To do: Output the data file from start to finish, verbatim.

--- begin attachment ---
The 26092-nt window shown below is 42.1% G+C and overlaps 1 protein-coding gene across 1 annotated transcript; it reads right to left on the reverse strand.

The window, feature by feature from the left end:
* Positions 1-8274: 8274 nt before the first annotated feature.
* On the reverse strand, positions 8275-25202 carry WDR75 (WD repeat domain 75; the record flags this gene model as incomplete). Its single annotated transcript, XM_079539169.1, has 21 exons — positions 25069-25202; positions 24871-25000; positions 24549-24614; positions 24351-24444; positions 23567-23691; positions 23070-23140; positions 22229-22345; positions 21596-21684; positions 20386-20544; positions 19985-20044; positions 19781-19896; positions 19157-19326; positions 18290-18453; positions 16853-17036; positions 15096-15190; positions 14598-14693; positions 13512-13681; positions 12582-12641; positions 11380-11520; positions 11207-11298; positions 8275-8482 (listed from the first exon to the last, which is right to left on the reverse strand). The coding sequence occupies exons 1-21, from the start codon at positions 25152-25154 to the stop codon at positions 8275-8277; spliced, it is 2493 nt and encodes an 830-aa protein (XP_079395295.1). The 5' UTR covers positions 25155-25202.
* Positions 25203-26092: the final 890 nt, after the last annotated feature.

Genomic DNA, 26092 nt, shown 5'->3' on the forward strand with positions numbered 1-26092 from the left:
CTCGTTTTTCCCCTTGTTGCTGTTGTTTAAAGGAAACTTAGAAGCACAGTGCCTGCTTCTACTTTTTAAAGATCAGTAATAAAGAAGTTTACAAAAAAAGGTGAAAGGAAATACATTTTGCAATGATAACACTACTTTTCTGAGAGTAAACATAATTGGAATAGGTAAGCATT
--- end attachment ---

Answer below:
The 26092-nt window shown below is 42.1% G+C and overlaps 1 protein-coding gene across 1 annotated transcript; it reads right to left on the reverse strand.

The window, feature by feature from the left end:
* Positions 1-8274: 8274 nt before the first annotated feature.
* On the reverse strand, positions 8275-25202 carry WDR75 (WD repeat domain 75; the record flags this gene model as incomplete). Its single annotated transcript, XM_079539169.1, has 21 exons — positions 25069-25202; positions 24871-25000; positions 24549-24614; positions 24351-24444; positions 23567-23691; positions 23070-23140; positions 22229-22345; positions 21596-21684; positions 20386-20544; positions 19985-20044; positions 19781-19896; positions 19157-19326; positions 18290-18453; positions 16853-17036; positions 15096-15190; positions 14598-14693; positions 13512-13681; positions 12582-12641; positions 11380-11520; positions 11207-11298; positions 8275-8482 (listed from the first exon to the last, which is right to left on the reverse strand). The coding sequence occupies exons 1-21, from the start codon at positions 25152-25154 to the stop codon at positions 8275-8277; spliced, it is 2493 nt and encodes an 830-aa protein (XP_079395295.1). The 5' UTR covers positions 25155-25202.
* Positions 25203-26092: the final 890 nt, after the last annotated feature.

Genomic DNA, 26092 nt, shown 5'->3' on the forward strand with positions numbered 1-26092 from the left:
CTCGTTTTTCCCCTTGTTGCTGTTGTTTAAAGGAAACTTAGAAGCACAGTGCCTGCTTCTACTTTTTAAAGATCAGTAATAAAGAAGTTTACAAAAAAAGGTGAAAGGAAATACATTTTGCAATGATAACACTACTTTTCTGAGAGTAAACATAATTGGAATAGGTAAGCATT